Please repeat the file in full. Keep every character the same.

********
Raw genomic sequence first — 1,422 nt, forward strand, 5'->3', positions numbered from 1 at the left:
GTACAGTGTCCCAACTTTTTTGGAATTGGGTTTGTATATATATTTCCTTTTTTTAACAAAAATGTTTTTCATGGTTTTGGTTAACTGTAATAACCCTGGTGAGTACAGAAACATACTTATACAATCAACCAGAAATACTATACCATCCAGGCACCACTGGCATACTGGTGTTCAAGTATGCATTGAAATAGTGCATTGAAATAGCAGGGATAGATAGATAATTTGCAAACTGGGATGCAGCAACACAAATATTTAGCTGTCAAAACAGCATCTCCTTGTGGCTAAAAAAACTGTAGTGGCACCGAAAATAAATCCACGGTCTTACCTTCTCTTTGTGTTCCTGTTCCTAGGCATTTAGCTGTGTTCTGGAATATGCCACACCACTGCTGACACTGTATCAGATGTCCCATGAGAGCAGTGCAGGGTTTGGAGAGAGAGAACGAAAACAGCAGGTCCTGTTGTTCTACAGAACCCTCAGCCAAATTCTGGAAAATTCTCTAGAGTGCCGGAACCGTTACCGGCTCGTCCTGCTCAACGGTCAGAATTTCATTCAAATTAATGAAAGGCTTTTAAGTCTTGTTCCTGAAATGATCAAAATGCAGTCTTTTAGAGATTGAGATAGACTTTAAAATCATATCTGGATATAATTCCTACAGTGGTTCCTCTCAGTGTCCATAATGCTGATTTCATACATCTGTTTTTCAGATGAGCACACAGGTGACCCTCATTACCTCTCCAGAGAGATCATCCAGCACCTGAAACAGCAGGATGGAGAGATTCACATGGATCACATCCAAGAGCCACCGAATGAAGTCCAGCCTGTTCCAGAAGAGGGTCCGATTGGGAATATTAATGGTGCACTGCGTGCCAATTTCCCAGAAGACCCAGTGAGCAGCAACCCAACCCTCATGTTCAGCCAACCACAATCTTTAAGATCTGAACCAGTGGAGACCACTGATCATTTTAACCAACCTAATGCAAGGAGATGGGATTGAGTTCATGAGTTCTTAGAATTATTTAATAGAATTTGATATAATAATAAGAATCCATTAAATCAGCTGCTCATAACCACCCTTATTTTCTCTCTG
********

Raw genomic sequence first — 1,422 nt, forward strand, 5'->3', positions numbered from 1 at the left:
GTACAGTGTCCCAACTTTTTTGGAATTGGGTTTGTATATATATTTCCTTTTTTTAACAAAAATGTTTTTCATGGTTTTGGTTAACTGTAATAACCCTGGTGAGTACAGAAACATACTTATACAATCAACCAGAAATACTATACCATCCAGGCACCACTGGCATACTGGTGTTCAAGTATGCATTGAAATAGTGCATTGAAATAGCAGGGATAGATAGATAATTTGCAAACTGGGATGCAGCAACACAAATATTTAGCTGTCAAAACAGCATCTCCTTGTGGCTAAAAAAACTGTAGTGGCACCGAAAATAAATCCACGGTCTTACCTTCTCTTTGTGTTCCTGTTCCTAGGCATTTAGCTGTGTTCTGGAATATGCCACACCACTGCTGACACTGTATCAGATGTCCCATGAGAGCAGTGCAGGGTTTGGAGAGAGAGAACGAAAACAGCAGGTCCTGTTGTTCTACAGAACCCTCAGCCAAATTCTGGAAAATTCTCTAGAGTGCCGGAACCGTTACCGGCTCGTCCTGCTCAACGGTCAGAATTTCATTCAAATTAATGAAAGGCTTTTAAGTCTTGTTCCTGAAATGATCAAAATGCAGTCTTTTAGAGATTGAGATAGACTTTAAAATCATATCTGGATATAATTCCTACAGTGGTTCCTCTCAGTGTCCATAATGCTGATTTCATACATCTGTTTTTCAGATGAGCACACAGGTGACCCTCATTACCTCTCCAGAGAGATCATCCAGCACCTGAAACAGCAGGATGGAGAGATTCACATGGATCACATCCAAGAGCCACCGAATGAAGTCCAGCCTGTTCCAGAAGAGGGTCCGATTGGGAATATTAATGGTGCACTGCGTGCCAATTTCCCAGAAGACCCAGTGAGCAGCAACCCAACCCTCATGTTCAGCCAACCACAATCTTTAAGATCTGAACCAGTGGAGACCACTGATCATTTTAACCAACCTAATGCAAGGAGATGGGATTGAGTTCATGAGTTCTTAGAATTATTTAATAGAATTTGATATAATAATAAGAATCCATTAAATCAGCTGCTCATAACCACCCTTATTTTCTCTCTG